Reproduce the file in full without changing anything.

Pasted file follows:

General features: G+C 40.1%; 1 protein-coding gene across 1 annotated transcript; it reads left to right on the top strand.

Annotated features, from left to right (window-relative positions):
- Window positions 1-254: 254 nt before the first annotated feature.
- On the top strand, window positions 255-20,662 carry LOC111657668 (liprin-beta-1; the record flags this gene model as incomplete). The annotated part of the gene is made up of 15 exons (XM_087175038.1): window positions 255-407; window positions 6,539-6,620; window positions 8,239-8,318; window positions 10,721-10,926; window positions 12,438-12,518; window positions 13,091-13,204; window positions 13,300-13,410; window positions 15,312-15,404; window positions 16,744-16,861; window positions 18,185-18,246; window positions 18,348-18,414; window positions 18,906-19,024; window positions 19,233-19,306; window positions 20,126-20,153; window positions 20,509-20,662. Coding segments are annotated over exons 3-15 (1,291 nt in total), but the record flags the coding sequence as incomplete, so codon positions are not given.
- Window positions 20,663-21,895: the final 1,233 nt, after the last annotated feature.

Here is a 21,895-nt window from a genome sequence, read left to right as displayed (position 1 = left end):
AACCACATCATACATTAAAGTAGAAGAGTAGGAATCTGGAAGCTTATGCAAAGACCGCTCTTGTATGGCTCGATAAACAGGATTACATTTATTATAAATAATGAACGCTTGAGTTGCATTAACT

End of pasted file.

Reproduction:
General features: G+C 40.1%; 1 protein-coding gene across 1 annotated transcript; it reads left to right on the top strand.

Annotated features, from left to right (window-relative positions):
- Window positions 1-254: 254 nt before the first annotated feature.
- On the top strand, window positions 255-20,662 carry LOC111657668 (liprin-beta-1; the record flags this gene model as incomplete). The annotated part of the gene is made up of 15 exons (XM_087175038.1): window positions 255-407; window positions 6,539-6,620; window positions 8,239-8,318; window positions 10,721-10,926; window positions 12,438-12,518; window positions 13,091-13,204; window positions 13,300-13,410; window positions 15,312-15,404; window positions 16,744-16,861; window positions 18,185-18,246; window positions 18,348-18,414; window positions 18,906-19,024; window positions 19,233-19,306; window positions 20,126-20,153; window positions 20,509-20,662. Coding segments are annotated over exons 3-15 (1,291 nt in total), but the record flags the coding sequence as incomplete, so codon positions are not given.
- Window positions 20,663-21,895: the final 1,233 nt, after the last annotated feature.

Here is a 21,895-nt window from a genome sequence, read left to right as displayed (position 1 = left end):
AACCACATCATACATTAAAGTAGAAGAGTAGGAATCTGGAAGCTTATGCAAAGACCGCTCTTGTATGGCTCGATAAACAGGATTACATTTATTATAAATAATGAACGCTTGAGTTGCATTAACT